[Cosmoparticle-wg] ET "Cosmology and particles" working group call
schnetter at gmail.com
Mon Apr 16 16:37:37 CDT 2018
On a theoretical level you are correct.
On a practical level, I find the most important things for
reproducible computational science are:
- use a version control system
- produce all simulations for a paper with one particular, documented
version of the code
- store all parameter/input files in the paper repository
And most of all:
- have a working tutorial with simple examples that helps people get
started with the code
I'm not expecting a tutorial from Katy (I'm expecting an overview),
but if you want to build a community, you might want to think about
offering such a tutorial, e.g. via videoconferencing, once you have a
few interested people.
On Mon, Apr 16, 2018 at 4:46 PM, Boud Roukema <boud at astro.uni.torun.pl> wrote:
> hi Helvi, all,
> On Mon, 16 Apr 2018, helvi witek wrote:
>> Katy Clough kindly agreed to give us an introduction to GRChombo (
>> http://www.grchombo.org/), their new, publicly available numerical
>> relativity code.
> GRChombo is *not* just publicly available; it is free software in the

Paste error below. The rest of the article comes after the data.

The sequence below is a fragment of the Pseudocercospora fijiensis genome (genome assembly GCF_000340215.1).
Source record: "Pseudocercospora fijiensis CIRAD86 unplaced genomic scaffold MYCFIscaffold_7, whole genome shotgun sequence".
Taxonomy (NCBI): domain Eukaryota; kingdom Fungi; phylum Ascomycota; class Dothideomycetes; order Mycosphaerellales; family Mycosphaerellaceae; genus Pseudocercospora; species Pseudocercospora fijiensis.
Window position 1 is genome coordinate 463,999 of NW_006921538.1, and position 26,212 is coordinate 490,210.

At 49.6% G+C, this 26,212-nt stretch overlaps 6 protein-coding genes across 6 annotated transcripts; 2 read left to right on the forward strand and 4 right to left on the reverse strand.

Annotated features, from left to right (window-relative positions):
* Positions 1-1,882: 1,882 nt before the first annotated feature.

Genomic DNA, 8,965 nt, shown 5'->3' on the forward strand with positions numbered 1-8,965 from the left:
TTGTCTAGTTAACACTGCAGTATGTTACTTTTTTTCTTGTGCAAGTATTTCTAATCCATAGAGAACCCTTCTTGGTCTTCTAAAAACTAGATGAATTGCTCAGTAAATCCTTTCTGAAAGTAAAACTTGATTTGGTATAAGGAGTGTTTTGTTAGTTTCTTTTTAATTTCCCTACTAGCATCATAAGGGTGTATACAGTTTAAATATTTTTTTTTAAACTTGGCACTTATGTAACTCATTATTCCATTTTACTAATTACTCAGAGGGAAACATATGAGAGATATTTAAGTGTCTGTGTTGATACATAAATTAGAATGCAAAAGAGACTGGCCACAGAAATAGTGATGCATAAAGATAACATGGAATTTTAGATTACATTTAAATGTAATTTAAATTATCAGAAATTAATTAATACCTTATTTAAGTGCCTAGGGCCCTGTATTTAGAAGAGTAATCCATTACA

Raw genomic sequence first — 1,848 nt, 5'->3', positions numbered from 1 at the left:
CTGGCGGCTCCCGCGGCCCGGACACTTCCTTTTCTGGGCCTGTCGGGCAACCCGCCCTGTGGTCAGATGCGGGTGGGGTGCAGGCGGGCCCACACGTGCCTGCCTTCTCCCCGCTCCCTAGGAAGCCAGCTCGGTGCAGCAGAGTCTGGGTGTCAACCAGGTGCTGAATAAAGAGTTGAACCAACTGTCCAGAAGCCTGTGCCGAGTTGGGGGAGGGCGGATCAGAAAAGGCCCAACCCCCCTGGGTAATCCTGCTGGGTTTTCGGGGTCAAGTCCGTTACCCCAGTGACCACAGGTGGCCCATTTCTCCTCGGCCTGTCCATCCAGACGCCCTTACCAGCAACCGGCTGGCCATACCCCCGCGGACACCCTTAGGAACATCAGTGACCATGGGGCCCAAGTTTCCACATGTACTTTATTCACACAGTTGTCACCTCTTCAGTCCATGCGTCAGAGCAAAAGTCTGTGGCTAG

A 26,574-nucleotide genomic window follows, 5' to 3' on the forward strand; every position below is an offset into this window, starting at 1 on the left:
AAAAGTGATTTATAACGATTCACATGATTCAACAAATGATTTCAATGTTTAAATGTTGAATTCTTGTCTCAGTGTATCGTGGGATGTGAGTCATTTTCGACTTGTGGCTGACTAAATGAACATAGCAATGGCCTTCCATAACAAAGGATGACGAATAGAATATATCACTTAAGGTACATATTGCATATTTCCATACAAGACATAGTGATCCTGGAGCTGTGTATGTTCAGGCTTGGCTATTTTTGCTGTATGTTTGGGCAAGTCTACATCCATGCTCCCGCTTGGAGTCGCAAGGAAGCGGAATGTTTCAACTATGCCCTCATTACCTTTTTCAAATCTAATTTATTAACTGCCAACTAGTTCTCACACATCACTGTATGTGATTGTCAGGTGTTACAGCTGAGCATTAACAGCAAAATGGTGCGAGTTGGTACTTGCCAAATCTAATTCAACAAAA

> formal sense of "free software" (i.e. free-licensed software -
> https://en.wikipedia.org/wiki/free_software), under the BSD 3-clause
> For a code to be publicly available is not very useful in itself,
> since that includes non-free codes, for which it is illegal to modify
> the code, redistribute it, and/or redistribute modified versions.
> What is critical for a scientific community like ours is to be able to
> correct bugs in the code, add features, have other people correct bugs
> in turn, and freely redistribute corrected versions, while giving
> proper credit to who did what and including proper revision/history
> control. For software to be publicly available is insufficient to
> support this community process; in contrast, being free-licensed
> software - such as GRChombo - guarantees the right to free development
> by the community.
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Erik Schnetter <schnetter at gmail.com>
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